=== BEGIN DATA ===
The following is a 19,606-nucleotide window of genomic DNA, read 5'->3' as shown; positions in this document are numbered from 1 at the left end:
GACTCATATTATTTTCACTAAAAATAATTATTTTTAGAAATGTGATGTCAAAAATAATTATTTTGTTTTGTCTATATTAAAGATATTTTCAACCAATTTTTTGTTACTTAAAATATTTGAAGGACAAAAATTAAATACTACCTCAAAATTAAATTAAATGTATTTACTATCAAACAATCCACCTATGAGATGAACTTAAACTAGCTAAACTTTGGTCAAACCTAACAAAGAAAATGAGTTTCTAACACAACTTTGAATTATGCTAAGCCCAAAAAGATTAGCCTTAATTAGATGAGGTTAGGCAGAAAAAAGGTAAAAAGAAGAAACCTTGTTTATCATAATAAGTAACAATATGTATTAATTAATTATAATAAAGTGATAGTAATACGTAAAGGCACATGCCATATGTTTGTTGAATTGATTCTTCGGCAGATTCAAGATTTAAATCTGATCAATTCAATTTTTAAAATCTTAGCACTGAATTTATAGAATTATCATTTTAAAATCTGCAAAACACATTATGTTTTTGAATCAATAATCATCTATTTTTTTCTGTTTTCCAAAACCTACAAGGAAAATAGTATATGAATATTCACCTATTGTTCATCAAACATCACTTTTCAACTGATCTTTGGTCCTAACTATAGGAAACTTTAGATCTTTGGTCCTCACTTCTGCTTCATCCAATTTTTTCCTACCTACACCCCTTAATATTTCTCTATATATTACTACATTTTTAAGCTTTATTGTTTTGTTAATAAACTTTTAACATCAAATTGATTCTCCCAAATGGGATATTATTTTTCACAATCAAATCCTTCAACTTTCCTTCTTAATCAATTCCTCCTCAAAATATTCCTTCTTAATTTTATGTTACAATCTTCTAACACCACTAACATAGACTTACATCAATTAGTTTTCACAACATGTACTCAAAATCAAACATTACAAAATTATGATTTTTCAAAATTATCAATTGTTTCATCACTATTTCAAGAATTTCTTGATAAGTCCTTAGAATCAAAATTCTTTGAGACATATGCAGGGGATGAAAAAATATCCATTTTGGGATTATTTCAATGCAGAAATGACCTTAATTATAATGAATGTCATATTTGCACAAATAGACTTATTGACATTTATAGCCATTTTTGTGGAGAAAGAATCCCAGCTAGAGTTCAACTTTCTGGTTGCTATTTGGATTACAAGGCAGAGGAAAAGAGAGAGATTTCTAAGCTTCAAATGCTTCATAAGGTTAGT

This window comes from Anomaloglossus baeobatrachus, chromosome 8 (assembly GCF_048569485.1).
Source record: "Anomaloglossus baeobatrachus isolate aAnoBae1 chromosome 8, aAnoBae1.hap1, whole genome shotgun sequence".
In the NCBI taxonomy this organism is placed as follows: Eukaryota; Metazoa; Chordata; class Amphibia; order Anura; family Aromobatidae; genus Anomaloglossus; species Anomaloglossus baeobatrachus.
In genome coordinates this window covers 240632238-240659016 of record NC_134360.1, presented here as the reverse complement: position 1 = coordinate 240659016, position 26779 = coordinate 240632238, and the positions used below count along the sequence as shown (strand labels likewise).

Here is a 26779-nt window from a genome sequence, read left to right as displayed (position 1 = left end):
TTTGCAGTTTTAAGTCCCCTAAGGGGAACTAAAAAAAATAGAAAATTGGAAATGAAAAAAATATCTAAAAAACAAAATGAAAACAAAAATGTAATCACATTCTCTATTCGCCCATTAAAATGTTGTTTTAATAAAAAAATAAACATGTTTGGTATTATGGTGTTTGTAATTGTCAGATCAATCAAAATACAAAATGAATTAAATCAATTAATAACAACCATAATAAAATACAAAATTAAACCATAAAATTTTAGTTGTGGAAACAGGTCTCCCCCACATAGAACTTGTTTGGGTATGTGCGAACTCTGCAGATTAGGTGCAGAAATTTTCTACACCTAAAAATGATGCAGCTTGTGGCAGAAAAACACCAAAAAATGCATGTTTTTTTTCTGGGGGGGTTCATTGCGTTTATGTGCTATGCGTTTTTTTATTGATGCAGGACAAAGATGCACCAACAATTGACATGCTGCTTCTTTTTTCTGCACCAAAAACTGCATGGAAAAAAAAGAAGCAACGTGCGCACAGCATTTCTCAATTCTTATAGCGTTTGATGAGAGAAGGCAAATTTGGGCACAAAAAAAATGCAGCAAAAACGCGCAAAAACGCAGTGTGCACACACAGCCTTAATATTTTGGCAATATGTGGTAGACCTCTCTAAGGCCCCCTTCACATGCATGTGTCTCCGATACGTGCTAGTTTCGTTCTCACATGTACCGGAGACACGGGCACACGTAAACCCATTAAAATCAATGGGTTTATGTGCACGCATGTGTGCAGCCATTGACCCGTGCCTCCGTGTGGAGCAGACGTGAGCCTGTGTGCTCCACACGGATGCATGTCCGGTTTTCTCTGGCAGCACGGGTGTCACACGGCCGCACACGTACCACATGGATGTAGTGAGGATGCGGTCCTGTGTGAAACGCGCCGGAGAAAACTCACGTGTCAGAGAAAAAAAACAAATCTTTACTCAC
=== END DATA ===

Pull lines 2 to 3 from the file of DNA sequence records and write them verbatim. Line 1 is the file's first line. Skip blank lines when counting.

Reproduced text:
GACTCATATTATTTTCACTAAAAATAATTATTTTTAGAAATGTGATGTCAAAAATAATTATTTTGTTTTGTCTATATTAAAGATATTTTCAACCAATTTTTTGTTACTTAAAATATTTGAAGGACAAAAATTAAATACTACCTCAAAATTAAATTAAATGTATTTACTATCAAACAATCCACCTATGAGATGAACTTAAACTAGCTAAACTTTGGTCAAACCTAACAAAGAAAATGAGTTTCTAACACAACTTTGAATTATGCTAAGCCCAAAAAGATTAGCCTTAATTAGATGAGGTTAGGCAGAAAAAAGGTAAAAAGAAGAAACCTTGTTTATCATAATAAGTAACAATATGTATTAATTAATTATAATAAAGTGATAGTAATACGTAAAGGCACATGCCATATGTTTGTTGAATTGATTCTTCGGCAGATTCAAGATTTAAATCTGATCAATTCAATTTTTAAAATCTTAGCACTGAATTTATAGAATTATCATTTTAAAATCTGCAAAACACATTATGTTTTTGAATCAATAATCATCTATTTTTTTCTGTTTTCCAAAACCTACAAGGAAAATAGTATATGAATATTCACCTATTGTTCATCAAACATCACTTTTCAACTGATCTTTGGTCCTAACTATAGGAAACTTTAGATCTTTGGTCCTCACTTCTGCTTCATCCAATTTTTTCCTACCTACACCCCTTAATATTTCTCTATATATTACTACATTTTTAAGCTTTATTGTTTTGTTAATAAACTTTTAACATCAAATTGATTCTCCCAAATGGGATATTATTTTTCACAATCAAATCCTTCAACTTTCCTTCTTAATCAATTCCTCCTCAAAATATTCCTTCTTAATTTTATGTTACAATCTTCTAACACCACTAACATAGACTTACATCAATTAGTTTTCACAACATGTACTCAAAATCAAACATTACAAAATTATGATTTTTCAAAATTATCAATTGTTTCATCACTATTTCAAGAATTTCTTGATAAGTCCTTAGAATCAAAATTCTTTGAGACATATGCAGGGGATGAAAAAATATCCATTTTGGGATTATTTCAATGCAGAAATGACCTTAATTATAATGAATGTCATATTTGCACAAATAGACTTATTGACATTTATAGCCATTTTTGTGGAGAAAGAATCCCAGCTAGAGTTCAACTTTCTGGTTGCTATTTGGATTACAAGGCAGAGGAAAAGAGAGAGATTTCTAAGCTTCAAATGCTTCATAAGGTTAGT

This window comes from Anomaloglossus baeobatrachus, chromosome 8 (assembly GCF_048569485.1).